Friday, May 19, 2017

The Priests Who Survived Hiroshima and Nagasaki

In Hiroshima, a group of eight Jesuit priests lived in a presbytery near the parish church less than a mile away from where the first atomic bomb ever dropped on a city exploded well within the total death and devastation radius. Keep in mind this was a blast that killed 80,000 people almost instantly and up to a total of 140,000 eventually.
All eight priests in their home building sat in the direct kill zone while for miles around nothing but ashes remained. They were not only “virtually unscathed from the effects of the bomb” but none of the group suffered either the ill-effects of radiation or major injuries from the bomb blast.  Furthermore, while their building received some damage, unlike others it still stood.
While it is true that small numbers of other civilians in the blast area survived, all presumably suffered, and most if not all eventually died from radiation sickness.
What is truly miraculous is that radiation sickness did not affect ANY of the Jesuits at that time or decades later.
Why were these eight priests spared in an area of total death and destruction?

"In a strange parallel to what happened at Hiroshima, the Franciscan Friary established by St Maximilian Kolbe in Nagasaki was likewise unaffected by the bomb which fell there. St Maximilian, who was well-known for his devotion to the Blessed Virgin, had decided to go against the advice he had been given to build his friary in a certain location. When the bomb was dropped, the friary was protected from the force of the bomb by an intervening mountain. So both at Hiroshima and Nagasaki, can we see Mary’s protective hand at work?"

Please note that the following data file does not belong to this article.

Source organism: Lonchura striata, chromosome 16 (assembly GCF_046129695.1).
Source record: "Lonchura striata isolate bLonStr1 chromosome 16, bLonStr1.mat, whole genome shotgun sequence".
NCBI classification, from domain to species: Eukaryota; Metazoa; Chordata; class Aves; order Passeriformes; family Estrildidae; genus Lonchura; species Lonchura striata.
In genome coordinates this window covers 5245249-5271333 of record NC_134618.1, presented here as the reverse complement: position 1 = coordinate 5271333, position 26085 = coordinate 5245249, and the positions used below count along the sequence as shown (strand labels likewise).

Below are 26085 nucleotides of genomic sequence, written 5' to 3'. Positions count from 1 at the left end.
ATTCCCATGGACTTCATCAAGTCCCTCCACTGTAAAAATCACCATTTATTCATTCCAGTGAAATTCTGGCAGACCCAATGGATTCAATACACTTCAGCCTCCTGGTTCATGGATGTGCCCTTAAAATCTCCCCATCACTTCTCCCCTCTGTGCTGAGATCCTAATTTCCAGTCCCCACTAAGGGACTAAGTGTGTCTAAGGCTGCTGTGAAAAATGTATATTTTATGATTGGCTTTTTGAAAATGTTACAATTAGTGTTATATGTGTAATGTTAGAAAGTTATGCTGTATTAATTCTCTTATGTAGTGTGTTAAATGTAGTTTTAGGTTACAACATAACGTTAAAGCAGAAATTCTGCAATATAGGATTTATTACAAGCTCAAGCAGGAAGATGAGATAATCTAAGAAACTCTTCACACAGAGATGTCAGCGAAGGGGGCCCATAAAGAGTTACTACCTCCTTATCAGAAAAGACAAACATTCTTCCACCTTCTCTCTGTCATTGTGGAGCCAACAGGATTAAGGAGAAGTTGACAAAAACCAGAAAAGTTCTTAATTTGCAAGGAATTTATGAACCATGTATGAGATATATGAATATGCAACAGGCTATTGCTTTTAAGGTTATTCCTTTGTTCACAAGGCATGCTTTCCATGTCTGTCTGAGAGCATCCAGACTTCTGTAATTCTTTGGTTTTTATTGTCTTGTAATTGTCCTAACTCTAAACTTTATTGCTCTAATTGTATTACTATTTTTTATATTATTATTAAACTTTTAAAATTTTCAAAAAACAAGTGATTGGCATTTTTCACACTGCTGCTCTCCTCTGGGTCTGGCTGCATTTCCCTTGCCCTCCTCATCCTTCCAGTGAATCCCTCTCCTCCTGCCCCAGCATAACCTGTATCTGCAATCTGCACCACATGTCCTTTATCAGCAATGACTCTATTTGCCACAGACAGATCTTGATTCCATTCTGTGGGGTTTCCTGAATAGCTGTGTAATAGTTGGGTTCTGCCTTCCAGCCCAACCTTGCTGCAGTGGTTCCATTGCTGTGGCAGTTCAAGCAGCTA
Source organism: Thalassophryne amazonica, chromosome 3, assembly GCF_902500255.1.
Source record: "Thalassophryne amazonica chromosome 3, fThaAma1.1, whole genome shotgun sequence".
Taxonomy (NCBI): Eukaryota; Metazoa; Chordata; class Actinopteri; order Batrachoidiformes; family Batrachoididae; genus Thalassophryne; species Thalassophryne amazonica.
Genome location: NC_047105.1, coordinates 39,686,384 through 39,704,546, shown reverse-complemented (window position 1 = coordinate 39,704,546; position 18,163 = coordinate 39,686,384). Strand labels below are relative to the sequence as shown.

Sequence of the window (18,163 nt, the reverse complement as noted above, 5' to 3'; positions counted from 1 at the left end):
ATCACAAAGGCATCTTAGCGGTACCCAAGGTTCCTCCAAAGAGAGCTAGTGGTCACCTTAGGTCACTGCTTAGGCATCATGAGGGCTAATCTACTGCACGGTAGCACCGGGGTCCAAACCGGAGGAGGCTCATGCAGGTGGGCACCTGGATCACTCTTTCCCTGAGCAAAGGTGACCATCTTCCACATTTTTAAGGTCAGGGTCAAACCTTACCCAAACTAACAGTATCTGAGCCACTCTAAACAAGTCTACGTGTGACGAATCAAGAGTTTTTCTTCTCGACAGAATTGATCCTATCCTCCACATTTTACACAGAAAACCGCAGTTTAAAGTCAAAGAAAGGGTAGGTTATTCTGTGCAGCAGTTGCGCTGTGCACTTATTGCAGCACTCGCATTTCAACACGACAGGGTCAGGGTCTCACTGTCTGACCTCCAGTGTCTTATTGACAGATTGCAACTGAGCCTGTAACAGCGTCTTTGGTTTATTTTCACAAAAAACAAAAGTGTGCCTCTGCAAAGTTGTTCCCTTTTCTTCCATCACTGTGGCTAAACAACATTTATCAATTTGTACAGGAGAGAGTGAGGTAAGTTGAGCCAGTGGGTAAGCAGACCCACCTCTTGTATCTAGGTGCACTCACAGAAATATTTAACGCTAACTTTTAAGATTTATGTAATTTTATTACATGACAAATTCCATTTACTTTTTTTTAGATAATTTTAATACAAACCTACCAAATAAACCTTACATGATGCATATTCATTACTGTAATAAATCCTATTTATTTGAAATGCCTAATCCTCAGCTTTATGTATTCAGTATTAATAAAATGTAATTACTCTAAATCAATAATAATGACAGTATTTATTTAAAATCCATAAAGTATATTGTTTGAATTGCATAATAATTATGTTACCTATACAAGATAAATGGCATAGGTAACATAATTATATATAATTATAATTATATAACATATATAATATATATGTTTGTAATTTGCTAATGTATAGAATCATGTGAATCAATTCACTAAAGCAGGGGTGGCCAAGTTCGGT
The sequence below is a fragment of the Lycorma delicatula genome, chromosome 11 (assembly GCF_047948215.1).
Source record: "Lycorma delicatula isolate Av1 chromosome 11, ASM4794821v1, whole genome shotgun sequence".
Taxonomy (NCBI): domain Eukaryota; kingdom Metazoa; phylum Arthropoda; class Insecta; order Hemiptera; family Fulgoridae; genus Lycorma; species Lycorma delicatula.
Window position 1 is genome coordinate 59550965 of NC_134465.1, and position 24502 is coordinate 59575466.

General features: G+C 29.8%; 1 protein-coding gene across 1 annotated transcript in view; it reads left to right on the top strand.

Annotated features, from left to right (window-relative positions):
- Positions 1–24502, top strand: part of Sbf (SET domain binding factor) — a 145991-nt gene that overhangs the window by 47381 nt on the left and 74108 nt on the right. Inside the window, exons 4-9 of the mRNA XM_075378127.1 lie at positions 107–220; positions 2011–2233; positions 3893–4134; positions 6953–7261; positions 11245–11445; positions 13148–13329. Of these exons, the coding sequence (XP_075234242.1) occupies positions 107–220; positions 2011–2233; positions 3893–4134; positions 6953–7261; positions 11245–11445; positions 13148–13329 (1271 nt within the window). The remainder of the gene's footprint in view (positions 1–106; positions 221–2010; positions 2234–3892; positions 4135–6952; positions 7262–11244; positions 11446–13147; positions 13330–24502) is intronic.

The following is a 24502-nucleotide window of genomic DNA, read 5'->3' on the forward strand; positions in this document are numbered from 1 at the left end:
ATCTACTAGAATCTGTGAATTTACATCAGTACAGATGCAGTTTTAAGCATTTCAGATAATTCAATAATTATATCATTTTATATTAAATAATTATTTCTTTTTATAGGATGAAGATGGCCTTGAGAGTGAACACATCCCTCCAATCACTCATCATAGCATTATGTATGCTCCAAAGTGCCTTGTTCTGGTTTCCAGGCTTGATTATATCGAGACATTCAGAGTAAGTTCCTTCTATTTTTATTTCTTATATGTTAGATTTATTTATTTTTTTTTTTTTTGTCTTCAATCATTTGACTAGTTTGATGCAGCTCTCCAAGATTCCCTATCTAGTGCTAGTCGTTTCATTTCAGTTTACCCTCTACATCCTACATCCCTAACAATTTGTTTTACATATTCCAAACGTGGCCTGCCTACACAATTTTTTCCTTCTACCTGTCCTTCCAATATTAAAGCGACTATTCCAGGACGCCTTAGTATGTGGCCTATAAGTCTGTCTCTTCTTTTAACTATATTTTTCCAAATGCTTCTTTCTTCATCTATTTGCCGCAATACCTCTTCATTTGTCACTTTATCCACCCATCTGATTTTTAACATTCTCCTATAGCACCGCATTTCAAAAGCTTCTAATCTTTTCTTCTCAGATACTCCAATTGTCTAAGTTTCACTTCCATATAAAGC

Religious Fundamentalists and Zygotic Personhood

Radical 'fundamentalists' believe that because millions of children were not conceived because of "birth control pill" contraception then that makes it evil. Reasonable people see that because unwanted children were not produced, countless suffering has been abolished (e.g., decreases in crime, child abuse, and ecological nightmares). Regardless, with women gaining more control over their reproductive fate, society has changed. Reliable birth control became as easy as taking a pill, which some call the single greatest factor in helping women achieve equality.

Although religious people may debate whether a fertilized egg (zygote) should be accorded the same rights as a child, no one debates that the pill has decreased the suffering of fully formed, multicellular humans.

   Note that "zygotic personhood" (the idea that a fertilized egg is a person) is a recent concept. Historically, many believed that the embryo was not a person until it was 40 days old. Thus, a human did not have a soul have a soul until day 40. 
Note: This was the belief before the invention of Christian fundamentalism one hundred years ago / the movement reflected the cultural disorientation of poorer, more rural, less well-educated Americans in a rapidly urbanizing America, especially in conjunction with WWI.

But perhaps the real issue here is the question of when the soul is created (and by whom)? Some believe that the soul is created at conception (thus making the human coupling the creators). However, I believe that the soul exists much prior to this and is God's creation and that the soul does not even "begin" the long process of incarnating until about the time the embryo loses it's "vestigial tail".